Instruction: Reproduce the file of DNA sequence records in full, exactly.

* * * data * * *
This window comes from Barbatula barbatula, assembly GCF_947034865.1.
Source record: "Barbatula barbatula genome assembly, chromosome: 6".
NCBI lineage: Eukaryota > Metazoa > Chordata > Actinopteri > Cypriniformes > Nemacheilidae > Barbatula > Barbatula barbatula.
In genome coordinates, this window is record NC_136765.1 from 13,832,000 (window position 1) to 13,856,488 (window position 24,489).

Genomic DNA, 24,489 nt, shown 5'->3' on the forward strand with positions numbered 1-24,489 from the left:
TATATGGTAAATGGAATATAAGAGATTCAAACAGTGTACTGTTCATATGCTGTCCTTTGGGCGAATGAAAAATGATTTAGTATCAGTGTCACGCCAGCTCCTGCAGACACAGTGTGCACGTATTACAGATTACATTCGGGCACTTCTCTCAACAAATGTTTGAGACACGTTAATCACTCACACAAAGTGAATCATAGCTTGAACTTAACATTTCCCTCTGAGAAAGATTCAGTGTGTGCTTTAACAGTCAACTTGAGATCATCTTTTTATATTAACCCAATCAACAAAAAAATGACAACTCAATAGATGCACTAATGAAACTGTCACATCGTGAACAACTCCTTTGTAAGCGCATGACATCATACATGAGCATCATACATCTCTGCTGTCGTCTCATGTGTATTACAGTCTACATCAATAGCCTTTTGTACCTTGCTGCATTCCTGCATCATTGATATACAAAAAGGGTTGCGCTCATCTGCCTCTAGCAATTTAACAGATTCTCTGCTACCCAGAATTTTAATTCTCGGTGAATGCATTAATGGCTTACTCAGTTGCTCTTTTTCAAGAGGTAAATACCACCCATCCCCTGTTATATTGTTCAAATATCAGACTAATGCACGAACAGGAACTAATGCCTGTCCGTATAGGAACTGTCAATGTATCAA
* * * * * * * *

This window comes from Barbatula barbatula, assembly GCF_947034865.1.
Source record: "Barbatula barbatula genome assembly, chromosome: 6".
NCBI lineage: Eukaryota > Metazoa > Chordata > Actinopteri > Cypriniformes > Nemacheilidae > Barbatula > Barbatula barbatula.
In genome coordinates, this window is record NC_136765.1 from 13,832,000 (window position 1) to 13,856,488 (window position 24,489).

Genomic DNA, 24,489 nt, shown 5'->3' on the forward strand with positions numbered 1-24,489 from the left:
TATATGGTAAATGGAATATAAGAGATTCAAACAGTGTACTGTTCATATGCTGTCCTTTGGGCGAATGAAAAATGATTTAGTATCAGTGTCACGCCAGCTCCTGCAGACACAGTGTGCACGTATTACAGATTACATTCGGGCACTTCTCTCAACAAATGTTTGAGACACGTTAATCACTCACACAAAGTGAATCATAGCTTGAACTTAACATTTCCCTCTGAGAAAGATTCAGTGTGTGCTTTAACAGTCAACTTGAGATCATCTTTTTATATTAACCCAATCAACAAAAAAATGACAACTCAATAGATGCACTAATGAAACTGTCACATCGTGAACAACTCCTTTGTAAGCGCATGACATCATACATGAGCATCATACATCTCTGCTGTCGTCTCATGTGTATTACAGTCTACATCAATAGCCTTTTGTACCTTGCTGCATTCCTGCATCATTGATATACAAAAAGGGTTGCGCTCATCTGCCTCTAGCAATTTAACAGATTCTCTGCTACCCAGAATTTTAATTCTCGGTGAATGCATTAATGGCTTACTCAGTTGCTCTTTTTCAAGAGGTAAATACCACCCATCCCCTGTTATATTGTTCAAATATCAGACTAATGCACGAACAGGAACTAATGCCTGTCCGTATAGGAACTGTCAATGTATCAA